Trash can be picked up and the results are instantly seen. But the long-term damage to Portland’s downtown can’t be undone quickly. It’s difficult to bring boarded up businesses back and make people feel safe again.

Portland’s tarnished reputation

How do you restore a city’s heart, its reputation?

“Some people think the solution to a bad reputation is a public relations campaign,” said economist Bill Conerly.

Conerly wrote a scathing article about Portland in Forbes Magazine earlier this year titled, “Death of a City.”

“The solution to a bad reputation is to stop doing the things that gave you a bad reputation,” he said. “Portland needs to address these really significant issues.”

The issues include ongoing vandalism from repeat offenders. Wheeler recently took a firmer stand on arrests and put pressure on Multnomah County DA Mike Schmidt to follow through with prosecutions.

Adams agrees with Mayor Wheeler’s tougher stance.

“This is about stopping self-described anarchists who just last week said, ‘Maybe we should, you know, start another fire inside the Multnomah County Courthouse,’” Adams said. “This group of self-described anarchists with their quote-unquote direct action is a code word for ‘destroy property.’ That’s a crime. And our job is to stop that crime and to prosecute, to arrest and get the DA to prosecute those that are guilty of it.”

Time to re-think downtown Portland

Jim Mark heads up Melvin Mark properties. His family has been in business 75 years owning, operating and managing buildings, many in the downtown core. His buildings have been damaged. They’ve been boarded up. He’s waived rent for the last year for many of his tenants.

But he continues to invest in downtown Portland and remains optimistic.

“Protests and violence over the past year has put us in a very difficult spot and it’s going to take some time to get it back,” Mark said. “I think leadership comes from all of us. So we’re all responsible for where our future is in Portland.

“I’m not quite on the ‘Let’s blame the mayor or let’s blame the council.’”

If Portland wants a last recovery, Mark said it may be time to re-think the downtown like the city did in the 1970s and 1980s — a time when downtown Portland was a model other cities admired and copied.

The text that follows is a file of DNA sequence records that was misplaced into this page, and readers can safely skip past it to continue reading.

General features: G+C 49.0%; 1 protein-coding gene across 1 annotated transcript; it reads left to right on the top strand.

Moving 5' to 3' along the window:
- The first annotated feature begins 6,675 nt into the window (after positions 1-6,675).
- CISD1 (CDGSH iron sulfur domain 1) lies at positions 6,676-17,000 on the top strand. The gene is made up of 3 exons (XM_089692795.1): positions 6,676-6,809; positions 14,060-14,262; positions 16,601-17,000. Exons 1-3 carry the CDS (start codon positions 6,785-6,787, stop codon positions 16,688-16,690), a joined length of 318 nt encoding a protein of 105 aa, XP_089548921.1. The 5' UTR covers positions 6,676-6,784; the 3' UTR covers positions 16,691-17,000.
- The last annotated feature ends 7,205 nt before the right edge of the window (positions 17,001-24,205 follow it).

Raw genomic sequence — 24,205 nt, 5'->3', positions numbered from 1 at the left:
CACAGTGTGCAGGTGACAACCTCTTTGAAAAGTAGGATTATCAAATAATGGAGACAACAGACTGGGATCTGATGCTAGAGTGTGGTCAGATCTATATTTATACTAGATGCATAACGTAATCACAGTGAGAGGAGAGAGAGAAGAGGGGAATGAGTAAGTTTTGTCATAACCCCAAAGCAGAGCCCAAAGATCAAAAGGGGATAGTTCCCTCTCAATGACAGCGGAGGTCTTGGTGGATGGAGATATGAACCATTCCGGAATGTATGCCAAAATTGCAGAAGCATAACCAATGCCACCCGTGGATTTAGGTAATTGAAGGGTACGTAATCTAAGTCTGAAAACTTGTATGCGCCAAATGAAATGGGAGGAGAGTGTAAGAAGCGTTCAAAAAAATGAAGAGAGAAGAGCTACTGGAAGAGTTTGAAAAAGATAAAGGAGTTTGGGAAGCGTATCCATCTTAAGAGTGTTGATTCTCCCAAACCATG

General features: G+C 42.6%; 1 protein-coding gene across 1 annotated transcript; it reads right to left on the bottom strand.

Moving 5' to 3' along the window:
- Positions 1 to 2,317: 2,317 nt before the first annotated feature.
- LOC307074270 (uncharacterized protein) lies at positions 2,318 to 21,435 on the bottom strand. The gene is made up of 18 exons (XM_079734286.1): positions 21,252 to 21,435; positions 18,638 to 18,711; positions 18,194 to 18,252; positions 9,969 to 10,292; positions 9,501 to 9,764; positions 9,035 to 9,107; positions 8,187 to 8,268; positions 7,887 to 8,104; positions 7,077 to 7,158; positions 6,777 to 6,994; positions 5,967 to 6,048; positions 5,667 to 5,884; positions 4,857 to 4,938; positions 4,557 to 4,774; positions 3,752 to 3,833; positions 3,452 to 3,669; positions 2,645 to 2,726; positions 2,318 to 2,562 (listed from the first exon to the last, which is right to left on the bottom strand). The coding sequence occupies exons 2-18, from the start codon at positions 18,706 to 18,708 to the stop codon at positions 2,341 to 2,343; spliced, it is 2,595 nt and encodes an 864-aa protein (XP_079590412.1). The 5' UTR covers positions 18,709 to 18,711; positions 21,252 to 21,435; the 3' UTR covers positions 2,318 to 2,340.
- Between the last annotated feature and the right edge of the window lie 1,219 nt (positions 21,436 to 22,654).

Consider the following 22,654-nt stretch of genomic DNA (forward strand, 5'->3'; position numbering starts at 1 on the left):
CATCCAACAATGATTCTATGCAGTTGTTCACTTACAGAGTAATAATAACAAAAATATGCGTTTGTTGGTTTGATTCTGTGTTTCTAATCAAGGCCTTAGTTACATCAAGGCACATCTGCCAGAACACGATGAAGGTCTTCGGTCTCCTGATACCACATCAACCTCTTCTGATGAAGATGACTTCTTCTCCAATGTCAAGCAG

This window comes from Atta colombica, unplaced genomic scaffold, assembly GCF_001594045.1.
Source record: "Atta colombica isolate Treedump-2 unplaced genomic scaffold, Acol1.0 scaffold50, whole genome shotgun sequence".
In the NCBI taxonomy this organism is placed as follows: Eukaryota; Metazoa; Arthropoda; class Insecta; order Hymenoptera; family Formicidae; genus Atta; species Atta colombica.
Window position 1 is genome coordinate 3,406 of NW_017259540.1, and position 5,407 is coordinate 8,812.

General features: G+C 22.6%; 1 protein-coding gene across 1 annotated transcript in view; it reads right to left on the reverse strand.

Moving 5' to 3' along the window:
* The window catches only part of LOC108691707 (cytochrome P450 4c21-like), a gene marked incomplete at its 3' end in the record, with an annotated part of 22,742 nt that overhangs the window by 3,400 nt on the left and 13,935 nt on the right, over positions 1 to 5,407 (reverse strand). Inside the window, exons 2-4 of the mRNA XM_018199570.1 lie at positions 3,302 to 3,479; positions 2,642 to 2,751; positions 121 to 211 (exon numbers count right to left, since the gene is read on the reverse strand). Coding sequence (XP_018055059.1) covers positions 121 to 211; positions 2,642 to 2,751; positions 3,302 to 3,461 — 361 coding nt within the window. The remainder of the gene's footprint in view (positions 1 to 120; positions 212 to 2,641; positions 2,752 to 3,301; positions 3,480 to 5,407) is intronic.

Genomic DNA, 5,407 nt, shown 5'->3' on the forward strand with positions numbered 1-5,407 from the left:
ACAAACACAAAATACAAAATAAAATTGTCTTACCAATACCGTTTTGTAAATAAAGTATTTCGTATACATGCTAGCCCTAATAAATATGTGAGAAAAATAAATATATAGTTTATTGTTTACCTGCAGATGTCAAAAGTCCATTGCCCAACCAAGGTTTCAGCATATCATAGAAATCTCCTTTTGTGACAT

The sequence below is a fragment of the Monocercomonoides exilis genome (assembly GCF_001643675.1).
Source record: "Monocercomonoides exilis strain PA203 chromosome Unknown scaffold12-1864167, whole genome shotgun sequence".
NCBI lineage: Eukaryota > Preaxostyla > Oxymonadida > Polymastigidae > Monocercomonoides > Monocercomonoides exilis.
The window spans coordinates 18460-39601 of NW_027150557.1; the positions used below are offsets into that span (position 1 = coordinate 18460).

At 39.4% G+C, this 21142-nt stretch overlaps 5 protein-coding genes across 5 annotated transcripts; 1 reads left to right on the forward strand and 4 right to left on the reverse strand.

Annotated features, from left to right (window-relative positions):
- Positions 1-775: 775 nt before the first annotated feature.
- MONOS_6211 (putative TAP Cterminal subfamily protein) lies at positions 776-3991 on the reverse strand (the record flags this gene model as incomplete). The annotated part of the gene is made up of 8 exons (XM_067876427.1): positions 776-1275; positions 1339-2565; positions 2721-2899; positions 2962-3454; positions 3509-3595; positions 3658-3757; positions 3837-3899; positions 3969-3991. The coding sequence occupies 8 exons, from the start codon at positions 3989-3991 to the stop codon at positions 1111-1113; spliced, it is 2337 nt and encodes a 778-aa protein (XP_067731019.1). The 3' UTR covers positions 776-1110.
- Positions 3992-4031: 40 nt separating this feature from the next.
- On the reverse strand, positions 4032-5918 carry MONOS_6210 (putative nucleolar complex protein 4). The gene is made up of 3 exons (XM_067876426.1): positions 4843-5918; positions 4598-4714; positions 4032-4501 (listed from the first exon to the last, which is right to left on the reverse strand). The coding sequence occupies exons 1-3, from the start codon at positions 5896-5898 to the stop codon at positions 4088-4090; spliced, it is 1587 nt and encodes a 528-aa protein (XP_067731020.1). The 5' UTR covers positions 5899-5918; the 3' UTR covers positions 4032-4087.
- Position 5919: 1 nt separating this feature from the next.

“Portland did have to reinvent itself. It had to give people a reason to come down, whether it was retail or just the urban environment,” Mark said. “We’ve got to re-think the way that works again.”

Can Portland work again? Can the city did out from the current mess? Can it recapture the spirit and drive that made Portland such a special place to live, to raise families, to grow businesses, to dream?

Or is Portland over?

“Absolutely not! Portland is not over,” Carrico said. “We’re still a wonderful community. Everytime I’m out at an event and I see my community members, my neighbors, it gives me hope everyday.”

Sam Adams, former mayor and currently part of Mayor Wheeler’s team, also believes things will turn.

“Portland is not over if people lean in to helping to recover. It takes every single one of us.”

By: Jeff Gianola | Source

Will In-N-Out Burger Come to Beaverton?

Portland Metro Area residents rejoice! Almost one year ago we were anxiously awaiting the grand opening of In-N-Out’s Keizer location, the second In-N-Out to be built in Oregon. Sure, it was still a 45-minute drive to get a taste of one of the most popular burgers in the country, but we were ready to make that commitment. Now, we may get a shot at having an even shorter commute for animal fries.

For awhile the rumor mill was pushing out information regarding In-N-Out scouting out more locations in Oregon. Cities such as Hillsboro,  Tualatin, Happy Valley, Oregon City, Beaverton, and Vancouver, Washington were in the mix, two of which seemed to get the most traction: Beaverton and Tualatin. While there has been no confirmation that In-N-Out is looking to develop in Tualatin, a proposal has been submitted by them for Beaverton.

According to the proposal that In-N-Out submitted to the Washington County Department of Land Use and Transportation, In-N-Out is seeking to build a 3,879 sf restaurant complete with a drive thru and outdoor seating area over at 10565 SW Beaverton Hillsdale Highway. For those not familiar with that location, it is close to 217 and across from the Uwajimaya Asian Supermarket.

Now, while you may think that letting In-N-Out demolish the current Hawaiian Time restaurant to build this highly desired restaurant is a no-brainer, there actually is community anxiety over it, primarily for one reason. Traffic. If you have ever ventured out to the Keizer location you will notice two things. One, the line is really really long. So long that it goes out into the other businesses, weaving its way, sometimes hard to know exactly where it is….because the cones that denote the lines are just that far away. The second thing you will notice is that even a year after its opening, wait time still can be up to two hours long in the line for In-N-Out. That isn’t a typo. Two hours. People are willing to submit to the high wait times, because this is the only close location for this restaurant.